U.S. and Taliban negotiators were close to signing a peace deal in September, but the effort was scuttled by Trump after an attack by the Taliban killed a U.S. soldier.

Since then, Khalilzad has sought confidence-building measures to bring both sides back to the table. In November, the Taliban released two Western hostages in exchange for the release of senior militants linked to the Taliban by the Afghan government. And over the last week, both sides reduced violence nationwide.

It is unclear if the reduction in violence will hold in the coming weeks as Afghan government officials and the Taliban begin talks. The Afghan government initially demanded a cease-fire before agreeing to talks with the Taliban.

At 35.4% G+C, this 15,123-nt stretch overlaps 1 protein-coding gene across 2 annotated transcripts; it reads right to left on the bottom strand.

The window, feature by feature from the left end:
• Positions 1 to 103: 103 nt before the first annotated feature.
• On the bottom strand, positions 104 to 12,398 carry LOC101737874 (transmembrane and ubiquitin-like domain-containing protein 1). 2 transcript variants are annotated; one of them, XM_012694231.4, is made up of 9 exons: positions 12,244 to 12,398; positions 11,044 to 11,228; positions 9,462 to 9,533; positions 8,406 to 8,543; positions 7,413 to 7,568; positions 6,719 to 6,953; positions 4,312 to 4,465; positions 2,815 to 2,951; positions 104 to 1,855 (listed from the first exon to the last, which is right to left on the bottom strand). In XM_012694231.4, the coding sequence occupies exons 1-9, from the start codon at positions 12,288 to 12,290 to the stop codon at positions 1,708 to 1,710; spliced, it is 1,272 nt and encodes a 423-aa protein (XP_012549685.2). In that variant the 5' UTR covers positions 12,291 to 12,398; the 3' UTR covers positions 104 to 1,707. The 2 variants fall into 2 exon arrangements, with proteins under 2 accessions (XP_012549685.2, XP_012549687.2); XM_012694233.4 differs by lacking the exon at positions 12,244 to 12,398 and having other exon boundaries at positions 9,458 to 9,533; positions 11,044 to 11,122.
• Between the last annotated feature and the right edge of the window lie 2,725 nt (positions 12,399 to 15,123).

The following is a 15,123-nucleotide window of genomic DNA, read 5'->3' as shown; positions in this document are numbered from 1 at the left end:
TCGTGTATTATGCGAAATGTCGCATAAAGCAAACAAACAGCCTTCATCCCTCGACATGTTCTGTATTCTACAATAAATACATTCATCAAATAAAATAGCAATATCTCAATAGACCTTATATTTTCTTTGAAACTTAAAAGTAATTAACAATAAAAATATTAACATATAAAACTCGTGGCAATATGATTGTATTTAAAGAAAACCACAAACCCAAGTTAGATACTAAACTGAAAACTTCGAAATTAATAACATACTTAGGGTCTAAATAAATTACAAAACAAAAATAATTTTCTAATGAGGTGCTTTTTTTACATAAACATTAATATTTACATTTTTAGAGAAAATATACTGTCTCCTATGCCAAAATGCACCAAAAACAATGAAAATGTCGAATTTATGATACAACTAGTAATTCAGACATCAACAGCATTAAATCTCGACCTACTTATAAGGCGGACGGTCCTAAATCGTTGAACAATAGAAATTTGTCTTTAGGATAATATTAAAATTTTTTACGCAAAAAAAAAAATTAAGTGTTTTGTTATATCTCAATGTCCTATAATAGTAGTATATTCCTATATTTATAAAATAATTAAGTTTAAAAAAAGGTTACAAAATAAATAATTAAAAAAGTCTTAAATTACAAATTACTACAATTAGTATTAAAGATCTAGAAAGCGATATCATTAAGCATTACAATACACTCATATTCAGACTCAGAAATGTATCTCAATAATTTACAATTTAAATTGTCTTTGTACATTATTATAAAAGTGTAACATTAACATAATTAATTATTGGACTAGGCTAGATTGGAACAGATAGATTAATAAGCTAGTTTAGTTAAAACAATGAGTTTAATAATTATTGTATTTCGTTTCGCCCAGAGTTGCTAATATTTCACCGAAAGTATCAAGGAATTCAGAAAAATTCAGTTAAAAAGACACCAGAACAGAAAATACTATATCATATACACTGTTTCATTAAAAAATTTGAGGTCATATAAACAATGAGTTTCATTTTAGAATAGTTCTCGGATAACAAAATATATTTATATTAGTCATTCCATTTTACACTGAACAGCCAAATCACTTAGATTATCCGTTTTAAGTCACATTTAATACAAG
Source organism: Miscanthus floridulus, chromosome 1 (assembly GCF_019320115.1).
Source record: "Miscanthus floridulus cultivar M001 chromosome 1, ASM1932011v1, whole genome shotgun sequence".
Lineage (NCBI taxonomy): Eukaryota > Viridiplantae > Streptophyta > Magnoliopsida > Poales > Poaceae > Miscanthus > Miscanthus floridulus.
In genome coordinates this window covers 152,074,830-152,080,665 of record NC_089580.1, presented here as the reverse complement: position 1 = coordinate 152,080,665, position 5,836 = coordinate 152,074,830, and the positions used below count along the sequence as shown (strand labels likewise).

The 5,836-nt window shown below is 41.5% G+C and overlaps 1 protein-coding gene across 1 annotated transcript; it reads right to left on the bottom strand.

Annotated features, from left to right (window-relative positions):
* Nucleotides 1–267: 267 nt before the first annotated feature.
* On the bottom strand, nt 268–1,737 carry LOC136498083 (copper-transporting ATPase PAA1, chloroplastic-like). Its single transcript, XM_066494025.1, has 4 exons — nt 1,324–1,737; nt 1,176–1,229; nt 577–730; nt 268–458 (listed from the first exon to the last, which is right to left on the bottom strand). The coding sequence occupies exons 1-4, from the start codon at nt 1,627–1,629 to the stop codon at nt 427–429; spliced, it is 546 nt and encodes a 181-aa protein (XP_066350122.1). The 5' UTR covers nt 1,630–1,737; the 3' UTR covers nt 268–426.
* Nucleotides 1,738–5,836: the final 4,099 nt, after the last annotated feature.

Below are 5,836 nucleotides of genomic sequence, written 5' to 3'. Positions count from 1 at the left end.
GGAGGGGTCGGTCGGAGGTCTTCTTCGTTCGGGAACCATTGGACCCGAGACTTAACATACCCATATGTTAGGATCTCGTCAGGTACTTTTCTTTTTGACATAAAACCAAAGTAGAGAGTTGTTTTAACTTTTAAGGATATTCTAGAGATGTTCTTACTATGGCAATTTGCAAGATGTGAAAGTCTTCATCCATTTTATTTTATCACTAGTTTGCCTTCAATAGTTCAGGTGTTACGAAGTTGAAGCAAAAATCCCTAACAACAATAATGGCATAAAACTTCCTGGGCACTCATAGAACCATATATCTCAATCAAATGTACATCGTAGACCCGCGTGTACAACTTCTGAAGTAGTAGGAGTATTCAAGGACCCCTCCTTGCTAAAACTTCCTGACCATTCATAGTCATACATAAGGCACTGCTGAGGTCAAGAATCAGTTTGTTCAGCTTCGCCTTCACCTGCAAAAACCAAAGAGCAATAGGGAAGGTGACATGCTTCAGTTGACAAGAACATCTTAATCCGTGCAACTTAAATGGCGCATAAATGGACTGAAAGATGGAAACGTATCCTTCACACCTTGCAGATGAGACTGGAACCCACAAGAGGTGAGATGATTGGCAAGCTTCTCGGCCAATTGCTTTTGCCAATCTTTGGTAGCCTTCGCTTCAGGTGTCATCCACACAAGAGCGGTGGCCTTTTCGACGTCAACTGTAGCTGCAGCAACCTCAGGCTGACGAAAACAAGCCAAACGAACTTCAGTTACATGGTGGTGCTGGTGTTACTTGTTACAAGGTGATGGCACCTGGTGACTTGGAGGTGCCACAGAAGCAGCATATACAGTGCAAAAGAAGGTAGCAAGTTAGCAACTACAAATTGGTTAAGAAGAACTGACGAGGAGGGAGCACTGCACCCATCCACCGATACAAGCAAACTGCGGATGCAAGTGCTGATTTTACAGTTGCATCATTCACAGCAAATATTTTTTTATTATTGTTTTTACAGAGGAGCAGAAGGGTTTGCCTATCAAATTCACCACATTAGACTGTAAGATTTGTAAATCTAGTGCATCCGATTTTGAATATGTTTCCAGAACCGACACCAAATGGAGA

As peace talks between the U.S. and the Taliban gained momentum last year, violence in Afghanistan intensified. The United Nations’ annual report on civilian casualties released this month said 3,403 civilians were killed and 6,989 were injured in 2019.

The United Nations Assistance Mission in Afghanistan has documented more than 100,000 civilian casualties since the organization began its tally in 2009.

George and Lamothe reported from Kabul. Sharif Hassan in Kabul and Haq Nawaz Khan in Doha, Qatar, contributed to this report.

The Afghanistan Papers: A secret history of the war

A glimpse of peace in Afghanistan: With fighting paused, soldiers invite Taliban over for chicken

Inside the U.S. military’s historic week in Afghanistan ahead of a peace deal with the Taliban

Today’s coverage from Post correspondents around the world

Like Washington Post World on Facebook and stay updated on foreign news